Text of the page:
There Is No I in Threesome
Entertainment

Review: There Is No I in Threesome By Jan Oliver Lucks

A couple’s polyamorous Rumspringa before tying the knot is only the jumping-off point for the new HBO Max meta-documentary There Is No I in Threesome. Director Jan Oliver Lucks, who goes by Ollie, and his actress-fiancée, Zoe, are an attractive, creative, 30-ish pair living in a vintage camper in a small New Zealand town when they aren’t in a long-distance relationship because of their respective jobs. Opening up that relationship gives Ollie opportunities to make up for a wasted youth and further explore his attraction to other men. But it’s Zoe who reaps most of the benefits of their arrangement, hooking up often with men and women, especially when she travels to the city to meet new people and find other artists.

At the start of his film, Ollie tells us the preordained ending of their story, which all but guarantees it won’t come true. At this juncture, though, with the wedding still several months away, he believes he and Zoe will return to monogamy once they get hitched and their priority becomes the children they plan to have. But that’s before Ollie meets Siobhan, his new girlfriend, and more importantly, before Zoe meets Tom — a romance that, according to one of her friends, makes Zoe “glow.”

For a doc with such a gimmicky premise, Threesome is refreshingly free of heteronormative hangups. Ollie and Zoe feel pangs of jealousy, but they’re more likely to have love with the object of their envy than stew in repressed resentment. And it turns out that the third entity in the central couple’s relationship isn’t really Tom, but Ollie’s camera, a shield he hides behind to avoid vulnerability and being in the moment, as well as an (imagined) audience that he and Zoe are performing their relationship for — and by which they feel increasingly trapped.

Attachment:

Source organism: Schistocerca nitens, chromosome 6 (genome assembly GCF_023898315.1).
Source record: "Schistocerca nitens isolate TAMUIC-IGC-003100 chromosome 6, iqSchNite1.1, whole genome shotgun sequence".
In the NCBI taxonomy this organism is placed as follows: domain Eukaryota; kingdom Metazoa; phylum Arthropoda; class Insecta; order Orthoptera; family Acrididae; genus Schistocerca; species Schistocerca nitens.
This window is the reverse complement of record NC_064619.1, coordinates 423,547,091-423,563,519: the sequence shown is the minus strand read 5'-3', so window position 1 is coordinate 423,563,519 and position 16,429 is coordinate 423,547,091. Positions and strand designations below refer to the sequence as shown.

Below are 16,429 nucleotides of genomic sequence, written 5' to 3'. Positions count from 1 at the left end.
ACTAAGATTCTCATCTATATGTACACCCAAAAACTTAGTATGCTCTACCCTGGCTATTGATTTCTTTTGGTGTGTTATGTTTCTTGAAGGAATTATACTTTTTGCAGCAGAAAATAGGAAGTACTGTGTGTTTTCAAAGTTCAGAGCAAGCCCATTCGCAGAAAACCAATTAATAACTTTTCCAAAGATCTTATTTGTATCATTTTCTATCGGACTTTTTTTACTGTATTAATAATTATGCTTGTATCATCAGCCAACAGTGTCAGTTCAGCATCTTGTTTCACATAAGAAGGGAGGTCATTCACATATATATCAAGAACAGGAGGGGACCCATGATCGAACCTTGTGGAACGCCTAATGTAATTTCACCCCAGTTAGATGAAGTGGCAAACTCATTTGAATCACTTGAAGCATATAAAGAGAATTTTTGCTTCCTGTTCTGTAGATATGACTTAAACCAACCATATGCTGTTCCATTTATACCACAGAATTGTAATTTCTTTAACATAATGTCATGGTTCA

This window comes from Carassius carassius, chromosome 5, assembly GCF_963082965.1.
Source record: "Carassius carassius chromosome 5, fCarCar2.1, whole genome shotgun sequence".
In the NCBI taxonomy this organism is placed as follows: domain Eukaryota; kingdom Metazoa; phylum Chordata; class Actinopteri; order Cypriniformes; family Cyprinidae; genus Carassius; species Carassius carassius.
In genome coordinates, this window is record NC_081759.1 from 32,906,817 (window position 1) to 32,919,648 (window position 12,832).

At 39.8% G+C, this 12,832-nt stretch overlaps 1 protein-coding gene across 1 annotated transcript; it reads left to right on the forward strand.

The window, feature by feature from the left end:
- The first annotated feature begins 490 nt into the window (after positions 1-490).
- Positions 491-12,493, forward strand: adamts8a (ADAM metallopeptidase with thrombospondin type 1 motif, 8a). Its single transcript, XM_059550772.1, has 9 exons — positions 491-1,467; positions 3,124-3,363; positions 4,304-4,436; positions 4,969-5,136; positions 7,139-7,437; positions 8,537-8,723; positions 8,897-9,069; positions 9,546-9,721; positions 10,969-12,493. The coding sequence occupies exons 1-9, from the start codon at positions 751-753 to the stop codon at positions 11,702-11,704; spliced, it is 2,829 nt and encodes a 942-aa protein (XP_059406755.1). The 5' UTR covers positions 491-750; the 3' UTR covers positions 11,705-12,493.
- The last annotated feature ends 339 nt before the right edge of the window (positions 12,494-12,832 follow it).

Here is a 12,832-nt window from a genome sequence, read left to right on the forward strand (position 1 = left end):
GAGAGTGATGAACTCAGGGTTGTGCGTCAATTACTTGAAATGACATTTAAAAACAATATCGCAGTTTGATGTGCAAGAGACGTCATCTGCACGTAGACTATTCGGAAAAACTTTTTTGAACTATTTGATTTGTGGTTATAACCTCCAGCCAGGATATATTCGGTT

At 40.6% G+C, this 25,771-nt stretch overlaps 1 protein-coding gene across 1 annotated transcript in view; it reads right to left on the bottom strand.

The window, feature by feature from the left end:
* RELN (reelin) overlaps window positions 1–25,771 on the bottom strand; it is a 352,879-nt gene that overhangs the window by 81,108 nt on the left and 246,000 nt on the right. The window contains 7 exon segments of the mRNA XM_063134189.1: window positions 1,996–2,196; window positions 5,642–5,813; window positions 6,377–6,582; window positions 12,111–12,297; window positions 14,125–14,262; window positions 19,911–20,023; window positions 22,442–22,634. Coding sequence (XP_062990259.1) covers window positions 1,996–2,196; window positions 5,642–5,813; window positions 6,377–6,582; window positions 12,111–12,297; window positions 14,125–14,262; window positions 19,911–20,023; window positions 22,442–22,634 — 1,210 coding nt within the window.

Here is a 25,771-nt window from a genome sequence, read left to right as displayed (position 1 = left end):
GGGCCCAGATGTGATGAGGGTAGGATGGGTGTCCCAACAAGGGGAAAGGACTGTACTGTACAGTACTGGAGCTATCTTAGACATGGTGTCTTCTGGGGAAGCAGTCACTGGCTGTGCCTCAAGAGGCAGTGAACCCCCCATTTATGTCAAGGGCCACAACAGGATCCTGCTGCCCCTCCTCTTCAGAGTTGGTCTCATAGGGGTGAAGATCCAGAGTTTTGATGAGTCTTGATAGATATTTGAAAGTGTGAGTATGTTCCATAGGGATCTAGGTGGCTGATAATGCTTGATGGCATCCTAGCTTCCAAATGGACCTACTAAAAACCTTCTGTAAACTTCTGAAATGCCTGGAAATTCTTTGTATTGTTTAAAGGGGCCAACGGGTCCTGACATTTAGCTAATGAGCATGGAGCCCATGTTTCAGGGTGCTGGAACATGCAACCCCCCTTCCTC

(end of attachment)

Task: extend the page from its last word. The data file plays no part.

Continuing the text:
Early in Threesome, Ollie and Zoe note that their film is shot entirely on phones. But you don’t need that little hint from Lucks to pay close attention to which images are selected for the film and whose perspective they represent. The opening scene shows the pair taking all of their clothes off as they prepare to dive off the highest of several platforms into a pool, and the rest of the film is similarly exhibitionistic, including an incident in which Ollie lies naked in a bathtub, his hands not fully covering his genitals, receiving a homemade enema. (In a voiceover, Ollie calls Threesome a “selfie film.”) The pair’s physical affection, carried out with a phone always just an arm’s length away, is occasionally punctured by Zoe’s self-conscious questions about whether, say, he’s kissing her at a certain angle not because it feels good, but because it looks good on camera.

For reasons that become clear in its final minutes, the documentary’s core relationship gradually becomes that between the director and his camera. In those final scenes, Threesome asks the audience to reevaluate all those moments of gooey intimacy; the uncomfortable FaceTimes between Ollie, Zoe and sometimes Tom; even all the pans of New Zealand’s natural majesty captured by Lucks’ GoPro on hikes. What seems transparent isn’t. What seems truthful, well, documentarians are usually the first to admit that their films represent only one version of the truth.

Threesome should be watched as spoiler-free as possible, so if you want to go in relatively cold, I recommend you stop reading now. But since this is a review, I’d be remiss in failing to note the charisma, naturalism and go-for-brokeness of Natalie Medlock, the actress that Lucks eventually hires to play “Zoe” in the doc’s recreations of his relationship with the real Zoe. (Medlock becomes such an important collaborator that she is credited as one of the film’s co-writers, alongside producer Alex Reed.) All this plays out not as some gotcha game, but as a cerebral yet soul-searching tribute to a relationship that might have been too crowded long before it was opened up.

Ella Smith has been a brilliant writer and her writing is impressive. She often writes for Educational and motivational topics that is a great point in her. She has started writing for Brightshub for a couple of months.